This is a panic I have had frequently throughout my life. I used to calm myself down by pointing out how young I am. Now that that argument is moot, I try to point out how many people in my life (past and present) would STILL say I am young and even if I only live to my father’s age (I do plan to outlive him. Sorry Dad) that is 24 more years of life and that is a super long and many family members that have lived into their eighties or beyond saw death in a very different light, welcomed it a bit, and in one case (Gma) complained weekly that IT HAD NOT SHOWN UP YET AND THIS MORTAL COIL IS TIRING SHUFFLE OFF ALREADY.**

This morning, I used the calming technique of, “Are you shitting me that this is really how I am going spend 3:30am? It is too damn early for this.” Then I grabbed my phone and played a new game I am addicted to for an hour. I will not tell you the game for it is clearly made for twelve-year-olds and it is embarrassing how much I love it. But I managed to collect enough sweets to get unlimited energy for an hour and while it may not be the best start to a day, it certainly was better than panicking about death.

Then I sat up in bed and did some guided meditation.

I have not had time or room for yoga lately. I miss it, although I am still at a body size where I get frustrated over the limitations and modifications I have to make (boobs and Eagle Arms do not mix). For about two months I kept putting yoga on “the list” and it just wasn’t getting done. Time to be honest about what I can and can’t accomplish within 24 hours (23 hours if you take off for playing “Pearl’s Peril”***) and decided to try meditation apps with 10 minute guided sessions to provide some of benefit I felt from yoga that I don’t get from other forms of exercise.

So far…sigh. I desperately wish I could be one of those truly granola go-with-the-flow people. But I think using “desperately” in that sentence indicts how much against my natural personality that is.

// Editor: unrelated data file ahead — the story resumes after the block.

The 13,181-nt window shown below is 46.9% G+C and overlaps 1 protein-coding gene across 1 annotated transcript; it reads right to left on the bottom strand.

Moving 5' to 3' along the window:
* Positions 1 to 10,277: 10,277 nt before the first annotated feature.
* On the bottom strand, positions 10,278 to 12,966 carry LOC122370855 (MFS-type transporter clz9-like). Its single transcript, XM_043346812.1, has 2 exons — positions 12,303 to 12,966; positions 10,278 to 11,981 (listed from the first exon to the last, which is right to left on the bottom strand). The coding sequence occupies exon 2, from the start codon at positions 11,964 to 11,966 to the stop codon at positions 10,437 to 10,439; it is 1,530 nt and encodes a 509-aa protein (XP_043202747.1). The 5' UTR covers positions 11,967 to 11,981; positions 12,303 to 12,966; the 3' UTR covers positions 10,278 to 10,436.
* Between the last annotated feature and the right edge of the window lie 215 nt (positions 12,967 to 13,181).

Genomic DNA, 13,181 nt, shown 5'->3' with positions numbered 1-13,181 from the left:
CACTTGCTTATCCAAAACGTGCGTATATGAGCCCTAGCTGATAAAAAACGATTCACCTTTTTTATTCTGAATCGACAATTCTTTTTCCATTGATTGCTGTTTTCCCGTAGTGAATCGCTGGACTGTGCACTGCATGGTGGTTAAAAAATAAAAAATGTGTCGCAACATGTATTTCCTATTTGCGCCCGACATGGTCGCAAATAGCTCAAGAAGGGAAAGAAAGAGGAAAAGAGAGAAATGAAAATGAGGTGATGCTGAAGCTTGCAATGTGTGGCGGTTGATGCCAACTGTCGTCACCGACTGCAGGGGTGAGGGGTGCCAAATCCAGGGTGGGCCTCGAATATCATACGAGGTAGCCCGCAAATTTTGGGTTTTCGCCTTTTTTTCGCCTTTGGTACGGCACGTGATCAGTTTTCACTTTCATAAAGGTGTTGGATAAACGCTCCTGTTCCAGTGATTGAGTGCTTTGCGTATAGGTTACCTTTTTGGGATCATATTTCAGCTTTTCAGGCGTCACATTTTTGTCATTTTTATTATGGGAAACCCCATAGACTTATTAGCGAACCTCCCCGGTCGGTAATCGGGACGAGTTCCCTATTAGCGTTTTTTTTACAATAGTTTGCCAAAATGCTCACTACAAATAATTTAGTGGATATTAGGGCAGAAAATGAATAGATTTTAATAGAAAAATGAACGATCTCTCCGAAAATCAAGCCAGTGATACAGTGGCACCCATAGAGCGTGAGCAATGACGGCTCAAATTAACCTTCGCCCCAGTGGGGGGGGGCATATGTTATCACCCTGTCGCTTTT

Supposedly these sorts of things…mindfulness, calmness, gratefulness, meditation…can be learned. So I continue. Even though half the time “meditation” means “close my eyes until a cat jumps up and scares the shit out of me.”

*I wrote this Friday and forgot to publish.

**Ask me how that “less caps lock” resolution is going.

***If you are an adult that plays this game, I am NOT insinuating you are immature or have bad taste in games. I am insinuating you need to come visit and drink some not-water with me.

Planning a Hike

I have been planning a 3-week hike for myself in May.  That’s been keeping me somewhat busy and away from writing.  I say “somewhat” because the planning is only monopolizing half of my time.  The other half is devoted to daydreaming about it and/or having nightmares about what might go wrong.

Superior Hiking Trail

photo credit Superior Hiking Trail Association

I am planning to thru hike the Superior Hiking Trail.  While the trail extends 350 miles, only about 300 of it is considered part of a “thru hike”.  The last 50 are in the city of Duluth and then further south in a state park where there is no overnight camping.